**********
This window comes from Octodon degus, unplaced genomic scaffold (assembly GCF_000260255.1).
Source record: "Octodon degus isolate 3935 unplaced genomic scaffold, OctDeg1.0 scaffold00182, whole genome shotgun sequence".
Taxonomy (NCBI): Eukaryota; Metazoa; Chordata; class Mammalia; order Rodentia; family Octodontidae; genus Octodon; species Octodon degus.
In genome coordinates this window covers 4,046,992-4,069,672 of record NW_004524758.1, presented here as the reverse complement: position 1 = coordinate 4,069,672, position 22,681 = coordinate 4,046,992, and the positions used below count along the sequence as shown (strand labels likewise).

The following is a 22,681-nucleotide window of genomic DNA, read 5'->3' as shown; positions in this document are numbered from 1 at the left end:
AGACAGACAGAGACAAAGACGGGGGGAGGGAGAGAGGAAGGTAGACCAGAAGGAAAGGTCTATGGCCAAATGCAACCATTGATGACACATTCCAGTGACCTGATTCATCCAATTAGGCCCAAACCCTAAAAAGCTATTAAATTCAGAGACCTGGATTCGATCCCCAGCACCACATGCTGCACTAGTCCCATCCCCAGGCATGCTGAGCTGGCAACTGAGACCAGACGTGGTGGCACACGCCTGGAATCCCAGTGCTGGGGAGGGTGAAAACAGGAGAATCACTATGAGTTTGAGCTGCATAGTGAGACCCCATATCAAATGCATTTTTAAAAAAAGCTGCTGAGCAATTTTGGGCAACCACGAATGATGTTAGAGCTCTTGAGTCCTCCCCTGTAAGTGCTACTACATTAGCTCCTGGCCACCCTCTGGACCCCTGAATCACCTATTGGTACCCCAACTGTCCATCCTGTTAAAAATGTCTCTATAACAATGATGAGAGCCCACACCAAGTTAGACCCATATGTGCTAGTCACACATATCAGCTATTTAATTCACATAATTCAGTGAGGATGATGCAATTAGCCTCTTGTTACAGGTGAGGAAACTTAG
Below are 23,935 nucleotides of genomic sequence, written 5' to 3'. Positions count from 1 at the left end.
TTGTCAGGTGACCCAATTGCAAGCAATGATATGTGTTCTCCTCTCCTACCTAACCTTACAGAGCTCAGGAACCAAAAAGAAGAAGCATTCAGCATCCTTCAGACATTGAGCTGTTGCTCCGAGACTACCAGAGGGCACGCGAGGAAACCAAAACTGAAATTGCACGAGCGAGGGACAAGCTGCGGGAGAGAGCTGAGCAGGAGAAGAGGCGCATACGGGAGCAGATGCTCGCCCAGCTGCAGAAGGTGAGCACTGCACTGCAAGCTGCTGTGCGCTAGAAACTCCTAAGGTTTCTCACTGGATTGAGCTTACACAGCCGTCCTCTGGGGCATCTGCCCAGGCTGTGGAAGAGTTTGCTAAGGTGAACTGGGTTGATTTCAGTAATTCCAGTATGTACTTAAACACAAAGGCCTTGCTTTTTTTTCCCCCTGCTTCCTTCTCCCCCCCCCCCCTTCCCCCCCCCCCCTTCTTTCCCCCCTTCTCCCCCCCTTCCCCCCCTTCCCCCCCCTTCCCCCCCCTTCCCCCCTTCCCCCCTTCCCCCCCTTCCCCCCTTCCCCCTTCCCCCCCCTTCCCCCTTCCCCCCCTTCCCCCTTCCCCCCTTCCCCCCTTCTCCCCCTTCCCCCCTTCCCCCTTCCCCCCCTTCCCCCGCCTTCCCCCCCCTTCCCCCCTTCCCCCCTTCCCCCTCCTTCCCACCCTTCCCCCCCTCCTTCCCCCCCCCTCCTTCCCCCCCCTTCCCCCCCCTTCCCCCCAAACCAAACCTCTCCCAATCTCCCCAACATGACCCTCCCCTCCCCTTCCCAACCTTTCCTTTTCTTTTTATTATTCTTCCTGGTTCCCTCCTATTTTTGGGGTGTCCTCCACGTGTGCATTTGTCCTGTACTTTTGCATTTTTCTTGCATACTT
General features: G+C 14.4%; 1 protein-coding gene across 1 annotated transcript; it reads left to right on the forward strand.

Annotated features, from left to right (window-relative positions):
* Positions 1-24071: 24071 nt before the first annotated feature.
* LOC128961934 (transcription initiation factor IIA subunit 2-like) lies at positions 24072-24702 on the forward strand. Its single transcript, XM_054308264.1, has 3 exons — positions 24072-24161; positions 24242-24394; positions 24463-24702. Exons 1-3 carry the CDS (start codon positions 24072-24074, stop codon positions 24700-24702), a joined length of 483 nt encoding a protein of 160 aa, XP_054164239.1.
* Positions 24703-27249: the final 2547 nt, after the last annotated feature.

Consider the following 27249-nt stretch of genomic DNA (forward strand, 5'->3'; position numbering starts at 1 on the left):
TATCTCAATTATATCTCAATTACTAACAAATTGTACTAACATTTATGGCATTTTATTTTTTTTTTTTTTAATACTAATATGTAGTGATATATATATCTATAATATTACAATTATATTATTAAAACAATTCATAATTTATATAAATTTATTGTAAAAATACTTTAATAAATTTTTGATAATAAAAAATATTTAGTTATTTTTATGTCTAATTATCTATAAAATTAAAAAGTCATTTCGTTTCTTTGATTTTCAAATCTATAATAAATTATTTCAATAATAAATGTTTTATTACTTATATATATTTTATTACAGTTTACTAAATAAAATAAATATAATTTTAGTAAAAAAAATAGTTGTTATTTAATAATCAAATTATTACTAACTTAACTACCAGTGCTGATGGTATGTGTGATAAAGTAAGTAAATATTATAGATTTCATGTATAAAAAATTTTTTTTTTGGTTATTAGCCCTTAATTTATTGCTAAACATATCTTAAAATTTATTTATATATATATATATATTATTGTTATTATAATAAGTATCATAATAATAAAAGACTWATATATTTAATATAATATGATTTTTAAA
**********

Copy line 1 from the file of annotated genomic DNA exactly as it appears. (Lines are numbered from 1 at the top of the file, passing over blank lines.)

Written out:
This window comes from Octodon degus, unplaced genomic scaffold (assembly GCF_000260255.1).